Foreign Secretary Dominic Raab refuses to condemn Trump election 'fraud' claims

The Foreign Secretary has refused to condemn remarks from Donald Trump claiming the US presidential election is a “fraud”.

U.S. President Donald Trump takes the stage on election night in the East Room of the White House (Photo by Chip Somodevilla/Getty Images)
U.S. President Donald Trump takes the stage on election night in the East Room of the White House (Photo by Chip Somodevilla/Getty Images)

Dominic Raab, who was speaking to the BBC, was reacting to claims from the incumbent president, who said the election had been an “embarrassment to our country” and a “fraud on the American public”.

Votes are still being counted in several crucial swing states, including Georgia, North Carolina and Wisconsin, with the final result of the election unlikely to be confirmed for days and now subject to a potential legal challenge as intimated by Mr Trump when he claimed victory.

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Asked whether the UK Government should be distancing itself from Mr Trump’s comments, the Foreign Secretary said he would not comment on “commentary”.

Foreign Secretary Dominic Raab refused to condemn Donald Trump's comments that the election was a "fraud".

Mr Raab said: "Look it is a very close election, we are watching with great interest. It is for the American people to decide and ultimately whatever the election night comments from either side of the campaign, I am confident and have full faith in the US institutions and the checks and balances in the US system that will produce the definitive result.”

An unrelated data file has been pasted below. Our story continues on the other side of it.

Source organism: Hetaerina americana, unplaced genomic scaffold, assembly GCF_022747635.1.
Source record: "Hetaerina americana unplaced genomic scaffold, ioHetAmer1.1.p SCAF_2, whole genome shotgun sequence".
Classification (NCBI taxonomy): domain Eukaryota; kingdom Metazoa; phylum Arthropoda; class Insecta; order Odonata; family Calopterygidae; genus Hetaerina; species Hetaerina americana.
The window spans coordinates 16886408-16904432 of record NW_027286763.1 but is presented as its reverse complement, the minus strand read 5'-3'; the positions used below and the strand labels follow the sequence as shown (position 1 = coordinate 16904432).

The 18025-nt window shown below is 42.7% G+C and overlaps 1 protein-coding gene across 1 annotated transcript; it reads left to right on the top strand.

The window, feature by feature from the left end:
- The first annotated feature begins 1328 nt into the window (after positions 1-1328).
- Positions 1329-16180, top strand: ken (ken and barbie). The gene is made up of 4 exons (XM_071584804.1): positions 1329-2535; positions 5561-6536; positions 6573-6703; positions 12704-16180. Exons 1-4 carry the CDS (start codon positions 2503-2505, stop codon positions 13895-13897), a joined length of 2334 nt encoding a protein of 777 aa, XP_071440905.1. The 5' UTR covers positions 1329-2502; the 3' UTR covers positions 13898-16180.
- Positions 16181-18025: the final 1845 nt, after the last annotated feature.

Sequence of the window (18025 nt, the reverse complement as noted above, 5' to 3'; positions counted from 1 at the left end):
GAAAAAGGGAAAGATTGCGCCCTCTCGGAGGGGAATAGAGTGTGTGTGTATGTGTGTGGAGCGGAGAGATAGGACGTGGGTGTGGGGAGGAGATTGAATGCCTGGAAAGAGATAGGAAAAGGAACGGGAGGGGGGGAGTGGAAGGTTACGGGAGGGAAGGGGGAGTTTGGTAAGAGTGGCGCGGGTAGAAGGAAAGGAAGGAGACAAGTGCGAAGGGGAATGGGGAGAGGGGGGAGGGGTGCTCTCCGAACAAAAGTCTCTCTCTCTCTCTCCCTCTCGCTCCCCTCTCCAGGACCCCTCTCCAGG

Challenged on his position, he added: “You are asking me to comment on the campaign commentary from both sides and indeed pundits which, forgive me, I will refrain from doing.”

Asked if it would be good to “call your close friend out”, Mr Raab replied: “Well I think that you’re now engaging in the campaign rather than just reporting on it.

“But the truth is, I think what’s really important now is we wait and see how this uncertainty unfolds.

"This is clearly though a much closer election than was expected.

"We’ll be there, willing and able and enthusiastic to work with our American friends and partners, irrespective of the outcome.”

First Minister Nicola Sturgeon reacted to the close nature of the race on Twitter, saying the coming days would be “crucial” for democracy of the USA.

Ms Sturgeon tweeted this morning: “The ‘good luck, America’ sentiment of last night seems even more apposite this morning. Crucial hours and days ahead for the integrity of US democracy. Let’s hope we start to hear the voices of Republicans who understand the importance of that.”

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